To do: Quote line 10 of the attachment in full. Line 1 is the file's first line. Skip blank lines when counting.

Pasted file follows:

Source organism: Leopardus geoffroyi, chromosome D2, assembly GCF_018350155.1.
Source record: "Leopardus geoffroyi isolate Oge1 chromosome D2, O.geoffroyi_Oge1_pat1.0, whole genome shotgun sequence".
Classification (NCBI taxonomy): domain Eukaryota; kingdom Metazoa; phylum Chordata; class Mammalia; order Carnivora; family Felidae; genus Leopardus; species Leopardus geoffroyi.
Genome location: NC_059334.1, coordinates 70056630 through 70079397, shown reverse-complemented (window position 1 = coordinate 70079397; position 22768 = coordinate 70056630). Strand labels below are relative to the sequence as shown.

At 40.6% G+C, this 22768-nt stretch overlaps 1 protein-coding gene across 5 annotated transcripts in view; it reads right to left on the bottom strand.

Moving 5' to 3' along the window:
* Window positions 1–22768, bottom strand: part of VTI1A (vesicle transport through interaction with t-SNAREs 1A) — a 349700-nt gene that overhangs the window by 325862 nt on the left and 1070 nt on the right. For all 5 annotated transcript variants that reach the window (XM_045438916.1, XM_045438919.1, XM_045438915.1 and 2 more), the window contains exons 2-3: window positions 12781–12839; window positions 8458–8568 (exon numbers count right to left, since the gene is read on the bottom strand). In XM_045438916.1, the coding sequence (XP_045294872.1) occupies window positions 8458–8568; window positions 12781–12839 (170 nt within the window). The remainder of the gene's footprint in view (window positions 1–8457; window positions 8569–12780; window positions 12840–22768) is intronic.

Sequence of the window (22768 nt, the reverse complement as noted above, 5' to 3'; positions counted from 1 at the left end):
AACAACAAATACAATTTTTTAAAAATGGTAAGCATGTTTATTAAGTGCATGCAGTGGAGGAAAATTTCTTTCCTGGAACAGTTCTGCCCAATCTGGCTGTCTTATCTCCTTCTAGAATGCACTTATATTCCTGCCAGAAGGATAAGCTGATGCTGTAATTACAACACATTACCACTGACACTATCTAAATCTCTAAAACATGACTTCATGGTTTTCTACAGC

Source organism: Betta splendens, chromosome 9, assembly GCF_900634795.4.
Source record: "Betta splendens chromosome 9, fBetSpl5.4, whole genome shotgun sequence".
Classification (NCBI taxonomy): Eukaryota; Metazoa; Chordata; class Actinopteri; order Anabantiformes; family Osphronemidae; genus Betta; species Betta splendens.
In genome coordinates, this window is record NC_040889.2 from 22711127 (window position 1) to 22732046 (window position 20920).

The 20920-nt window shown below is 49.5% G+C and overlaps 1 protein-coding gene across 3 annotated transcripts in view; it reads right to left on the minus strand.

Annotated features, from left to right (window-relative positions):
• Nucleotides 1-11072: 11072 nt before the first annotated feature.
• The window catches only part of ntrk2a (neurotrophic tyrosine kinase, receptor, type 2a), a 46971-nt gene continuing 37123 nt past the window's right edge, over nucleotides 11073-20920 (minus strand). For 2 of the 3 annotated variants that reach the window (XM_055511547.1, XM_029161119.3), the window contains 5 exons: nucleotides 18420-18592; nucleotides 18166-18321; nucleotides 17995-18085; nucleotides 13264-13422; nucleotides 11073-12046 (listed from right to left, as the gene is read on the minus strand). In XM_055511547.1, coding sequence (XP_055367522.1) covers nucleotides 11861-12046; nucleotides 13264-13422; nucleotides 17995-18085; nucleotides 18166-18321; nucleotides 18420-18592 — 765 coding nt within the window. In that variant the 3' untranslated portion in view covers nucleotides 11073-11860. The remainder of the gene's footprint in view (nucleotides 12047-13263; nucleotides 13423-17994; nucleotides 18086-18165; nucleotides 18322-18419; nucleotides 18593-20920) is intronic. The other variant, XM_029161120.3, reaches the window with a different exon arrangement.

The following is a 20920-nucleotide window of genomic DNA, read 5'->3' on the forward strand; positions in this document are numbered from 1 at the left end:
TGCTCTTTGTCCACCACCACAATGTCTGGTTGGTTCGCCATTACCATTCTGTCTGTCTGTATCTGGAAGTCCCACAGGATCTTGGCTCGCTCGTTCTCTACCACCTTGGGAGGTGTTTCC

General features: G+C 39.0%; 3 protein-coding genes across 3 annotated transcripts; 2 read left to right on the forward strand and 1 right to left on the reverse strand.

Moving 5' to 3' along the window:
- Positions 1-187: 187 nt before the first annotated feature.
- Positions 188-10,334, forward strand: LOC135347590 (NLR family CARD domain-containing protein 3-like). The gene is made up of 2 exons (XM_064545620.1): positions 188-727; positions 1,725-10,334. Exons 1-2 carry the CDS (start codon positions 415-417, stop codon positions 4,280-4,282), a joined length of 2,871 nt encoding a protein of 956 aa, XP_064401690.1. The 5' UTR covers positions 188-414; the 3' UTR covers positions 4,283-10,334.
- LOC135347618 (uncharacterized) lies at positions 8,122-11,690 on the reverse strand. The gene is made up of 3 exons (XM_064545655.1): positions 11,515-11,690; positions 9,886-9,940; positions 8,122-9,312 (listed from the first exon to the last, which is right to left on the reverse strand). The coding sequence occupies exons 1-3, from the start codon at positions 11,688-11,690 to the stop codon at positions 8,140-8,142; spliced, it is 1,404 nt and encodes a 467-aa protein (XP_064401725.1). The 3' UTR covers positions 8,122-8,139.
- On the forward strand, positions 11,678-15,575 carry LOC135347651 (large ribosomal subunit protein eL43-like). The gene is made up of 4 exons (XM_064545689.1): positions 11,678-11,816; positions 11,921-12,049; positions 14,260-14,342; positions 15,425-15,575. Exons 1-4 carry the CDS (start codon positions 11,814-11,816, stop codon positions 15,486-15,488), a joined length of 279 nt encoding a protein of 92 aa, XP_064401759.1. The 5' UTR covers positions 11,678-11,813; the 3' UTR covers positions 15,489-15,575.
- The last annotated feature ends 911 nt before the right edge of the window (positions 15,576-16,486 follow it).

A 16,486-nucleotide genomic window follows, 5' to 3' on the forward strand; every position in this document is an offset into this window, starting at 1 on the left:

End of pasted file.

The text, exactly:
Source organism: Betta splendens, chromosome 9, assembly GCF_900634795.4.